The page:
Monday, October 15, 2012


“…it isn’t smart kids who do well in school, it’s the kids who do well in school who get smarter” (Fisher, 2012).

Bryan Goodwin of McREL feels motivation is “tied to five key areas: intrinsic rewards, engaging content, student self-regulation, growth-minded perspectives, and mastery experiences” (Fisher). However, Goodwin gives a warning about using intrinsic rewards since a student’s motivation can disappear once the rewards are no longer available. In other words, the motivation is somewhat artificial and may not be sustainable. Instead of rewards, Goodwin recommends making lessons personal, using mystery, and “incorporating imaginative play…[because] imaginative play is critical in developing self-regulation” (Fisher). Goodwin also states that it’s imperative for students to develop a growth-minded perspective. “Students who believe that hard work [not purely intelligence] leads to success are more likely to believe they can control their own fate” (Fisher).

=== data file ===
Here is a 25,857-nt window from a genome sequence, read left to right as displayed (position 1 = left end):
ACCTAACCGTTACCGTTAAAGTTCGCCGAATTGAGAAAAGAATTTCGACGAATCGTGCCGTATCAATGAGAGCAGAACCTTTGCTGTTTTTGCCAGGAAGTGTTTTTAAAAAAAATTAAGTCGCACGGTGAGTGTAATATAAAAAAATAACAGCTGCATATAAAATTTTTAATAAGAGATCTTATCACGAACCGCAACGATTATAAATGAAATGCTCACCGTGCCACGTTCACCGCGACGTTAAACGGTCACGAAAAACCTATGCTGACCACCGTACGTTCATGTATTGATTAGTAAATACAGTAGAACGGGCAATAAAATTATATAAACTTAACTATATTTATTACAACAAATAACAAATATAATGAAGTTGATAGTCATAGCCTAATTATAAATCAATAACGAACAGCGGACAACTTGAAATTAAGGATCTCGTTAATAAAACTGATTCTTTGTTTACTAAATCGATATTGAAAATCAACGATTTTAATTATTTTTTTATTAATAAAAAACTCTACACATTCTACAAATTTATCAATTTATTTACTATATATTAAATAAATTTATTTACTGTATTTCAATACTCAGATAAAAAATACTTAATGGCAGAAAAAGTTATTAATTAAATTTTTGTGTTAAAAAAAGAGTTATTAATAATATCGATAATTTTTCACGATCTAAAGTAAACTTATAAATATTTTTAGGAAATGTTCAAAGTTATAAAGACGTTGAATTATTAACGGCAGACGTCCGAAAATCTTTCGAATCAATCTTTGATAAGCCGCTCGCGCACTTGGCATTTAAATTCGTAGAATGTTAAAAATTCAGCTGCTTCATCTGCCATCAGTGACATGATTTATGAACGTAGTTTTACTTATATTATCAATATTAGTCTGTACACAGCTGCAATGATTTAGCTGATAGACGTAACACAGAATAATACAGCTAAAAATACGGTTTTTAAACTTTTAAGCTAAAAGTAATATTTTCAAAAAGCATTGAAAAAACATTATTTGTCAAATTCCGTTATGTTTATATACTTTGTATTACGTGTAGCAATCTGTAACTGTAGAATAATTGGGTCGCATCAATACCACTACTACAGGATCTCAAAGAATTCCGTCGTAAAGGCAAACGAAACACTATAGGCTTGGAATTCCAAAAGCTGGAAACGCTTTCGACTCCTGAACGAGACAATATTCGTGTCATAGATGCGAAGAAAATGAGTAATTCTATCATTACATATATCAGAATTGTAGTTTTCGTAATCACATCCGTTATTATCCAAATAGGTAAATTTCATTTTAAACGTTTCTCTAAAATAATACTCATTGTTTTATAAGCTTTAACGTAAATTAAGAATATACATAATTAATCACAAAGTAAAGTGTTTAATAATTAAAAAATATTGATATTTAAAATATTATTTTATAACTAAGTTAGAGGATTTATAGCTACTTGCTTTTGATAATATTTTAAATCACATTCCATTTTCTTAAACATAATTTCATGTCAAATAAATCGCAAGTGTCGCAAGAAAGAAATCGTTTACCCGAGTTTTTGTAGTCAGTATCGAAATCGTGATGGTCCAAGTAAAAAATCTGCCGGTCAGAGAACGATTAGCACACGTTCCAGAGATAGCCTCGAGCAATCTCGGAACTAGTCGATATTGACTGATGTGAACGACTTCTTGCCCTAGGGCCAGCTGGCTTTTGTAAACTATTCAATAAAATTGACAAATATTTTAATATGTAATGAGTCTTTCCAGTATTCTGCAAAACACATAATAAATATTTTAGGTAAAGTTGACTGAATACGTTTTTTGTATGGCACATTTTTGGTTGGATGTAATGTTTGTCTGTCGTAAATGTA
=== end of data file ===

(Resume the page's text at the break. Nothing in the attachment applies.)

Douglas B. Reeves (founder of the Leadership and Learning Center in Salem, Massachusetts) also gives “five practical techniques to motivate the unmotivated student: give them challenge, choice, significance, feedback, and competence” (2012). So many teachers think students are incapable of more challenging work, so less challenging work is assigned. The downward spiral begins as the students become less motivated and outwardly appear to be less capable. The teachers simplify the work and so the cycle continues. My campus conducted a survey in which students and teachers were asked if they felt assignments given were challenging. Teachers felt the assignments were sufficiently challenging; students felt the assignments were too easy. Another strategy Reeves provides is choice. He uses the word “choice” to describe one aspect of differentiation. This one is hugely important for every student from the highest to the lowest of abilities and knowledge. The teachers on my campus have been provided massive amounts of professional development in an effort to give them a toolbox full of differentiation strategies such as Kagan structures, CRISS strategies, and QTEL. Another of Reeves’s suggestions is feedback. I have become a huge fan of feedback and its value when given in an efficient manner. Research shows that feedback has greater impact on student learning and progress than any other single effort. Coaches and fine arts teachers are great models of the use of feedback for improving performance. Classroom teachers need to apply feedback in a similar manner. This feedback can help students feel more competent (much like Goodwin’s mastery experiences). Terry Heaney (a Learning Strategies teacher at Calgary Academy in Calgary, Alberta, Canada) works with students who have learning challenges. Based on his experience, Heaney says that as students struggle and have more negative experiences, they will be less likely to respond to motivational efforts. However, feedback “can motivate our students more directly with a thoughtful approach to providing feedback on assignments and tests” (Heaney, 2012).